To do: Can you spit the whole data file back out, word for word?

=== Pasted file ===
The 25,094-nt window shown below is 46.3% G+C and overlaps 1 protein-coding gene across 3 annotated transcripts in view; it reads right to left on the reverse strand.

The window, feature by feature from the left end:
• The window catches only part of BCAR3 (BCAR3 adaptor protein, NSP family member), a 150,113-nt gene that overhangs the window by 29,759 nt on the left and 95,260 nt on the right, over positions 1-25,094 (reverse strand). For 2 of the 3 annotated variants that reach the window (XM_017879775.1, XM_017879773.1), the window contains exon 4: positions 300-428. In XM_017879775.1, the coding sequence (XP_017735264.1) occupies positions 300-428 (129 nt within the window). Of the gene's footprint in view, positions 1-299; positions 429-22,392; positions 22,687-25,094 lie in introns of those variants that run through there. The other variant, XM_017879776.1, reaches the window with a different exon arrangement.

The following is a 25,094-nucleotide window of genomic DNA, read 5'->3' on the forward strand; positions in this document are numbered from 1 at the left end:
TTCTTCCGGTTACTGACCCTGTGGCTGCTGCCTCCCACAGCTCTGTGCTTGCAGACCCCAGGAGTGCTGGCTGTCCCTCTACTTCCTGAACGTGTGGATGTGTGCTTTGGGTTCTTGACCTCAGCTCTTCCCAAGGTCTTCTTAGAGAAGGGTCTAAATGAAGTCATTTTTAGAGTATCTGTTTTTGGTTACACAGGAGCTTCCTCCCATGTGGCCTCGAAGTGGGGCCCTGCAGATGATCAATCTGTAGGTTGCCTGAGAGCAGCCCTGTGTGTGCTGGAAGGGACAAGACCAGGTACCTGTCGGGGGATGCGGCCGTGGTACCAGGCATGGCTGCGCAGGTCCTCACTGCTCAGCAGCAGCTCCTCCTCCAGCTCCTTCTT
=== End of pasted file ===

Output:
The 25,094-nt window shown below is 46.3% G+C and overlaps 1 protein-coding gene across 3 annotated transcripts in view; it reads right to left on the reverse strand.

The window, feature by feature from the left end:
• The window catches only part of BCAR3 (BCAR3 adaptor protein, NSP family member), a 150,113-nt gene that overhangs the window by 29,759 nt on the left and 95,260 nt on the right, over positions 1-25,094 (reverse strand). For 2 of the 3 annotated variants that reach the window (XM_017879775.1, XM_017879773.1), the window contains exon 4: positions 300-428. In XM_017879775.1, the coding sequence (XP_017735264.1) occupies positions 300-428 (129 nt within the window). Of the gene's footprint in view, positions 1-299; positions 429-22,392; positions 22,687-25,094 lie in introns of those variants that run through there. The other variant, XM_017879776.1, reaches the window with a different exon arrangement.

The following is a 25,094-nucleotide window of genomic DNA, read 5'->3' on the forward strand; positions in this document are numbered from 1 at the left end:
TTCTTCCGGTTACTGACCCTGTGGCTGCTGCCTCCCACAGCTCTGTGCTTGCAGACCCCAGGAGTGCTGGCTGTCCCTCTACTTCCTGAACGTGTGGATGTGTGCTTTGGGTTCTTGACCTCAGCTCTTCCCAAGGTCTTCTTAGAGAAGGGTCTAAATGAAGTCATTTTTAGAGTATCTGTTTTTGGTTACACAGGAGCTTCCTCCCATGTGGCCTCGAAGTGGGGCCCTGCAGATGATCAATCTGTAGGTTGCCTGAGAGCAGCCCTGTGTGTGCTGGAAGGGACAAGACCAGGTACCTGTCGGGGGATGCGGCCGTGGTACCAGGCATGGCTGCGCAGGTCCTCACTGCTCAGCAGCAGCTCCTCCTCCAGCTCCTTCTT